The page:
Laura Hart of Hart's Bakery

Laura Hart of Hart's Bakery

Laura Hart of Hart's Bakery in Bristol started her business by kitchen sharing. "I was really lucky to find a shared premise. I rent a spare kitchen from a restaurant so although we have our own space I didn't have the big cost and commitment of a whole building.

"The most frustrating aspect is the inconsistency of sales - at the beginning of the week we often have a lot of waste and towards the end of the week we sometimes just can't make enough!  I guess that comes with making such a short shelf life product.”

And as the business grows, so do the costs. Chris Young says, "Rent on premises, equipment purchase and maintenance, staff wages (including sick pay, maternity leave, etc.) insurance, energy, water, local authority charges and more all quickly take the cost [of a loaf] way above the price of some flour, yeast and salt."

While urban areas can deliver enough customers willing to pay double or treble the price of a factory-produced loaf, for many towns and villages a local bakery is a thing of the past.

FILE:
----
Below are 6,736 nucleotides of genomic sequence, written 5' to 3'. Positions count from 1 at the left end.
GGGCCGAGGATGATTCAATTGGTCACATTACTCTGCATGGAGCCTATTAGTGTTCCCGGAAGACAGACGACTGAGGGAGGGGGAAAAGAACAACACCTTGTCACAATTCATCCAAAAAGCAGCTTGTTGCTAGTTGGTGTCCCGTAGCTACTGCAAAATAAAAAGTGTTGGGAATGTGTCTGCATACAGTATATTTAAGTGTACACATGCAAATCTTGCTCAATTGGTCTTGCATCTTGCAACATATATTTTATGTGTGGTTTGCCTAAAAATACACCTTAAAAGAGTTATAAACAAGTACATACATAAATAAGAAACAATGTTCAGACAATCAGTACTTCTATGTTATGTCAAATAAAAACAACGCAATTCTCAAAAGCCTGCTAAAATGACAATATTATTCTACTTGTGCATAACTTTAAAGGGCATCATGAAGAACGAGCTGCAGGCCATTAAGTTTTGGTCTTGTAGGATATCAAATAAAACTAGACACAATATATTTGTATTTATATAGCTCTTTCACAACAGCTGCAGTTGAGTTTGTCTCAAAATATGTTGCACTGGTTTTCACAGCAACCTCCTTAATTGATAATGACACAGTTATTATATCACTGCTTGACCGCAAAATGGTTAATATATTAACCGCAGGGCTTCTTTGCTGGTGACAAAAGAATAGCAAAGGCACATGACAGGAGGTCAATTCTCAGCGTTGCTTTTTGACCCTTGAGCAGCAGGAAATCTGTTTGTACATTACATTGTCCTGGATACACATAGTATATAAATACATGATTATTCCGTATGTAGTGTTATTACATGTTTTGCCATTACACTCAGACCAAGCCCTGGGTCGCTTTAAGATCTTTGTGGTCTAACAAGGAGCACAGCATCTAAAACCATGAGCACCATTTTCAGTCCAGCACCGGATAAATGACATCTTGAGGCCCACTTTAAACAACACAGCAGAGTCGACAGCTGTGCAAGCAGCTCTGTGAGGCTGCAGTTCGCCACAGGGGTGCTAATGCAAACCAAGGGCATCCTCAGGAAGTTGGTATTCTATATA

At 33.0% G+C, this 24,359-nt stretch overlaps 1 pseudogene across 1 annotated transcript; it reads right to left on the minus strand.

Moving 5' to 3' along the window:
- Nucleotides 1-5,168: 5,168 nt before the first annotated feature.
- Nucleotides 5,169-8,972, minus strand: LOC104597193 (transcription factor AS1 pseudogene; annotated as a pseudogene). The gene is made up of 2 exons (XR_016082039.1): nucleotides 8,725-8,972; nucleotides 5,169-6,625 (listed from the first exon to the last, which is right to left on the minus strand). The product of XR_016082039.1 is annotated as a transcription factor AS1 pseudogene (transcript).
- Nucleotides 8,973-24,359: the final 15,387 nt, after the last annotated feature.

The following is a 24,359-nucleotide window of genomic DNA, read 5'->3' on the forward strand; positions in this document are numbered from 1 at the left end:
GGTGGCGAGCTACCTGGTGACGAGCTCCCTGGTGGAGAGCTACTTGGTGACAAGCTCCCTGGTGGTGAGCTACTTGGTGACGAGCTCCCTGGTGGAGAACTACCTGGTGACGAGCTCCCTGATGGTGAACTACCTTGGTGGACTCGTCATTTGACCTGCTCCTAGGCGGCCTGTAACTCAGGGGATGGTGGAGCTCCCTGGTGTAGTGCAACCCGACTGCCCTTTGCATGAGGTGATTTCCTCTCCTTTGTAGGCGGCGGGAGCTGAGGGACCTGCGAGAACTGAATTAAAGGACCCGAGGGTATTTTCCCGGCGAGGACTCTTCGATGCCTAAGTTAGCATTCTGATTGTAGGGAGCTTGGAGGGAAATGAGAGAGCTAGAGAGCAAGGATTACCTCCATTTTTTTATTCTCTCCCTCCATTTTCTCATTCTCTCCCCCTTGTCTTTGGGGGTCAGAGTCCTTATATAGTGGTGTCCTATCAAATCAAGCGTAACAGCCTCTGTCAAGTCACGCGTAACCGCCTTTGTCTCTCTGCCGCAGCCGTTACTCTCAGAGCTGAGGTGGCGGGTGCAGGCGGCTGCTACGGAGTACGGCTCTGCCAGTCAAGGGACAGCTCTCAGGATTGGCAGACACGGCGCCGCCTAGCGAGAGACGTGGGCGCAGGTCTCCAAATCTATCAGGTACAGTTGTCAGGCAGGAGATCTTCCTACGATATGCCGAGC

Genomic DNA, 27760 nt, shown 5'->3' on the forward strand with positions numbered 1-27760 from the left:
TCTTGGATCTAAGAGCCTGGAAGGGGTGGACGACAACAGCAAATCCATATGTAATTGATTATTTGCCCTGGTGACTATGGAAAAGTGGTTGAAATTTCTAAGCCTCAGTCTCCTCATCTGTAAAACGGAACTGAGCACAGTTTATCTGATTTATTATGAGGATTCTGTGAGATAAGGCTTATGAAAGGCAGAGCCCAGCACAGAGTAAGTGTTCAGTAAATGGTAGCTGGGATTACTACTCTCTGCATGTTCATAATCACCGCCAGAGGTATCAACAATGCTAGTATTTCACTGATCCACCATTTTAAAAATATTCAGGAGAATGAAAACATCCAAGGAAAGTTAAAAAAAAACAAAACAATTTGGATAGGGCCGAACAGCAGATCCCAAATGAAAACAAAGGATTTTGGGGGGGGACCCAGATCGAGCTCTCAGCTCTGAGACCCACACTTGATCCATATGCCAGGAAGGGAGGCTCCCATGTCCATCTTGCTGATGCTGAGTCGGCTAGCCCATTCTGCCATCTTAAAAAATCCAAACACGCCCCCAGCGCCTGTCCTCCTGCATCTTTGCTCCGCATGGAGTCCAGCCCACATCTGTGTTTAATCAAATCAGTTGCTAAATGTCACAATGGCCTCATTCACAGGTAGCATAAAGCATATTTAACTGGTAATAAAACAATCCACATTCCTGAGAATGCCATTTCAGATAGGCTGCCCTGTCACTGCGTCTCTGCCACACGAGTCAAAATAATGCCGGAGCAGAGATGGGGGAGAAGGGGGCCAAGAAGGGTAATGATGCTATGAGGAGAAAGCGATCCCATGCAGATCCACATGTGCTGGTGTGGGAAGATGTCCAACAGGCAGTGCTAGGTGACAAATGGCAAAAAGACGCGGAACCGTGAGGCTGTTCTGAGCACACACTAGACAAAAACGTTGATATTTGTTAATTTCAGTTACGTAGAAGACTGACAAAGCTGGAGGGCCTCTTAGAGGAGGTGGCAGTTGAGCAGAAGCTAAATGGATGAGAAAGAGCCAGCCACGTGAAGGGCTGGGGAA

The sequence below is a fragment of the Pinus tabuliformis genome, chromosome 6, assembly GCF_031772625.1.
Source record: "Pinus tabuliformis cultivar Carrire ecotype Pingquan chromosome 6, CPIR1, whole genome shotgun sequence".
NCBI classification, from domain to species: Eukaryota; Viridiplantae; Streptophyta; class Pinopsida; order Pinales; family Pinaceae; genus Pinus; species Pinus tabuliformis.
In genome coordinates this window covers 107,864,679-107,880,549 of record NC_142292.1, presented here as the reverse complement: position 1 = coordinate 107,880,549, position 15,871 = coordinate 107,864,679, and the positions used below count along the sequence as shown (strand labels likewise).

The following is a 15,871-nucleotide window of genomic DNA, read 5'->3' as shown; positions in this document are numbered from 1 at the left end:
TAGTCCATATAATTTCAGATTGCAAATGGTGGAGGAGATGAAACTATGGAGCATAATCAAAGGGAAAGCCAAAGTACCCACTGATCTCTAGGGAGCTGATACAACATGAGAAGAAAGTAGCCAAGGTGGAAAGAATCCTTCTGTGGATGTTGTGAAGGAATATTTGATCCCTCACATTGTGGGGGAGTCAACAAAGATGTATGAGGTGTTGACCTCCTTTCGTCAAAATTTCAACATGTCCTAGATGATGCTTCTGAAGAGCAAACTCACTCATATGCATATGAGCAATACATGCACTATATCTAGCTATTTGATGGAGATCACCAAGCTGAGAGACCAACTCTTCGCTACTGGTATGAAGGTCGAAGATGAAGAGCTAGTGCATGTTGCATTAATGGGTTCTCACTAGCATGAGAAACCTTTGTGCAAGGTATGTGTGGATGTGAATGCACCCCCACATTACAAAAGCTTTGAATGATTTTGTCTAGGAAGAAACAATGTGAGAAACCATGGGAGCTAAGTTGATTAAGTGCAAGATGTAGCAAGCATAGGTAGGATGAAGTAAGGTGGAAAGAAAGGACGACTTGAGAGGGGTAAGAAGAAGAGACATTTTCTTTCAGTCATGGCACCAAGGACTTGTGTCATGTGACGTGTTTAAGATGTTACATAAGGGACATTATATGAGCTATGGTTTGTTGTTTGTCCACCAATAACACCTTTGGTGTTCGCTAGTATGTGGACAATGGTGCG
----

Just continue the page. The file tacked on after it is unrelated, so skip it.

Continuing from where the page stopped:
But there is another way - the microbakery. “A growing number of small Real Bread enterprises are now operating as Community Supported Bakeries, with some or all of their loaves sold to members of a bread club or co-operative."

Community members essentially ‘subscribe’ to a weekly loaf service, guaranteeing a market for the product. Members of larger CSBs can also get involved in delivery or production of the loaves. It’s as much a social enterprise as a food business.
 Loaf of bread
So does this grass roots movement mean artisan bread is here to stay? Laura Hart thinks so: “I feel very hopeful about the future of artisan bread as people are really starting to move away from highly processed foods. In particular, there is a great interest in sourdoughs and slow fermented breads. We have a long waiting list for our baking workshops which is very encouraging."